Ottoman rugs - In the late fourteenth century, the Osmanli or “Ottoman” Turks were only one of many competing Anatolian principalities or Beyliks. In less than 50 years, however, they emerged as the pre-eminent Turkish dynasty that would rule the Eastern Mediterranean and Western Asia until the First World War. Rug weaving under the Ottomans had a long and varied development. Initially it evolved out of the repertory of the Beylik and earlier Timurid carpets with their allover field designs and Kufic borders. Typical Ottoman rugs of this type are the so-called “Small Pattern Holbein” and “Memling Gul” carpets (see Europe & Early Oriental Rugs & Carpets). The early “Animal Carpets" were also another major Ottoman rug genre. These utilized medallions containing one or more animals, often with trees of life, rendered in a strongly stylized or geometric style. A distinctive Ottoman offshoot of the allover medallion format was the so-called “Lotto” carpet. The Timurid innovation of the central medallion composition also influenced the development of new versions of the Ottoman repertoire – the “Large-Pattern Holbein Type,” “Crivelli Star “ and “Ghirlandaio” carpets, and the large medallion animal carpets (see Europe & Early Oriental Rugs & Carpets).
Animal Carpet, Turkey, Fifteenth century, Istanbul, Vakiflar Museum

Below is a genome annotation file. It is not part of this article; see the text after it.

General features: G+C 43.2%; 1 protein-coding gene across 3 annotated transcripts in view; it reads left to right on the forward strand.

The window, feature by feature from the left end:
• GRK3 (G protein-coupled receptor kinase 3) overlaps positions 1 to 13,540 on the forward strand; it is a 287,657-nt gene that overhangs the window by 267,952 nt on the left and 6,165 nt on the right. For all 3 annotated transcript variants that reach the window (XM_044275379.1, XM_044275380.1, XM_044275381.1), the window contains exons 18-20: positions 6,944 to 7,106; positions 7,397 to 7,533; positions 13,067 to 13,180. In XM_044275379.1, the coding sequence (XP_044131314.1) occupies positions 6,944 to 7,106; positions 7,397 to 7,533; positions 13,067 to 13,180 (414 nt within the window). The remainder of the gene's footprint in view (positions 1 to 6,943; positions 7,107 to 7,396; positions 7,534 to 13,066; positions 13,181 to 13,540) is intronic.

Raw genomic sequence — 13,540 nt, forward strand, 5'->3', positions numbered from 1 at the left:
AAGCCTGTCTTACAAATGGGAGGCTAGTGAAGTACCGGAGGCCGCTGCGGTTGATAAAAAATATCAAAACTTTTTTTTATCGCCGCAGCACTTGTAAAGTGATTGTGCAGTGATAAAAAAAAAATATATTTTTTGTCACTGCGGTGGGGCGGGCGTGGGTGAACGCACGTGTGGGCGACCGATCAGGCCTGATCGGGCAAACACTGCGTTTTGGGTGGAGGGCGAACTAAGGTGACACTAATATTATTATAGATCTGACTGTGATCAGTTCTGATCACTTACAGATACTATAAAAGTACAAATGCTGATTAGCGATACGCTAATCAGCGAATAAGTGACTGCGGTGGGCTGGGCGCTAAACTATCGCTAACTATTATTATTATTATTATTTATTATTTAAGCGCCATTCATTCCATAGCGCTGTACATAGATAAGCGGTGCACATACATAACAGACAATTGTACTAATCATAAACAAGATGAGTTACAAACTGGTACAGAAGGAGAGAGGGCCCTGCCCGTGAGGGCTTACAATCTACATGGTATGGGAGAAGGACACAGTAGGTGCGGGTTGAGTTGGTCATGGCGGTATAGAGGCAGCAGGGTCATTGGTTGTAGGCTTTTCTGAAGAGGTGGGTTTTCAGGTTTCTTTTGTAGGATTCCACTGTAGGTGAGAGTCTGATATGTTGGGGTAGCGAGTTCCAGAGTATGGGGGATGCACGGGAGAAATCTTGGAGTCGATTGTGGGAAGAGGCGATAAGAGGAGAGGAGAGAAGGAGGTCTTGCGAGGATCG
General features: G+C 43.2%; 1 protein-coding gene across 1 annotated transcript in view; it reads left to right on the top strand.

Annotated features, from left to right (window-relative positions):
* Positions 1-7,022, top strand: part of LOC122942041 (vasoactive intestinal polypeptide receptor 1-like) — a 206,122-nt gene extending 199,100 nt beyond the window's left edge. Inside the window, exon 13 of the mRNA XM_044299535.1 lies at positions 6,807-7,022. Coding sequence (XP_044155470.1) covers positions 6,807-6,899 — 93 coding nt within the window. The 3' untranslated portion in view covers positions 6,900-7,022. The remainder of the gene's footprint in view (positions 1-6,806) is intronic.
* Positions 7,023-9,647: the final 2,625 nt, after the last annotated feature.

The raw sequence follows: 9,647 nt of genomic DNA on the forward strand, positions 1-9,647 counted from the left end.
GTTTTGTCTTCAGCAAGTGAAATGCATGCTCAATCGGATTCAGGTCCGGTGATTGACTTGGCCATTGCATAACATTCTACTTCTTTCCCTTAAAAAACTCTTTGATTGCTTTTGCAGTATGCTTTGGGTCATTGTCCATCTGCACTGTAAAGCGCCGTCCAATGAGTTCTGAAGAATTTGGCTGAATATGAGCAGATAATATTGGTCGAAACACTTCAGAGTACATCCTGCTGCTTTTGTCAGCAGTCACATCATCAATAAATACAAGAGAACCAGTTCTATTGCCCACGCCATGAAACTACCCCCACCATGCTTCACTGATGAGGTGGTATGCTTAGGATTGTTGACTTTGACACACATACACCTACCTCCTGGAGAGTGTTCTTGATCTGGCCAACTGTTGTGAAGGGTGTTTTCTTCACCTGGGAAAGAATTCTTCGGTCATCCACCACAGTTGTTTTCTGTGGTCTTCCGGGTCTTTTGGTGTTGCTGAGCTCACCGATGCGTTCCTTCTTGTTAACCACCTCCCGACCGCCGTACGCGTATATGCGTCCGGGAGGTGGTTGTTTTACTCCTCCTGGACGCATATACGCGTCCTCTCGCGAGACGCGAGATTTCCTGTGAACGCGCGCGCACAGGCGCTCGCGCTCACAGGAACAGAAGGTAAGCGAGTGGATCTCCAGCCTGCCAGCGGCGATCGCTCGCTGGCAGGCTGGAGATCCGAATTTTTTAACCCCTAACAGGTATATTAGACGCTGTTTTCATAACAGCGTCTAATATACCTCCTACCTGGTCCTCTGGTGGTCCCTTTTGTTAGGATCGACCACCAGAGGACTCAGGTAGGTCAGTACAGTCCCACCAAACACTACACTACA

Star Ushak Carpet, Ushak, Turkey, first half of the seventeenth century Metropolitan Museum
Animal Carpet, Turkey, 14th - 15th century, Metropolitan Museum, New York
Small Pattern Holbein carpet, Turkey, 16th century, private collection -
The most significant Ottoman adaptations of the large central medallion format, however, were the elegant, courtly carpets attributed to the Ushak region. The earliest of these are now dated to the late fifteenth century, when they emerged as direct adaptations of the new Timurid central medallion carpets. Throughout the sixteenth and seventeenth centuries, the Ushak carpets developed a series designs with both star-shaped quatrefoil medallions, and circular or ogival ones. These had details made up of sinuous arabesque vinescrolls and tendrils which reflected contemporary Safavid Persian designs. Ushak produced various types of prayer rug as well. In the later seventeenth century a single and double niched prayer rug type also developed. Often attributed to the European areas of the Ottoman Empire, these “Transylvanian” rugs were probably made in Asiatic Turkey. All these various Ottoman types, which represented the output of organized urban manufacturies, largely in western Anatolia, provided the foundation for a more rustic and lively genre of popular Turkish village weaving all across Turkey, which was informed by a nomadic taste ultimately reflecting the Central Asian background or origin of the Turks. This tradition of Turkish village rug weaving has survived right down into the twentieth century.
Transylvanian Prayer Rug, Ushak, Turkey, first half of the 17th century, Museum of Applied Arts, Budapest, Transylvanian.jpg (from F. Batari, Ottoman Turkish Carpets, no. 65).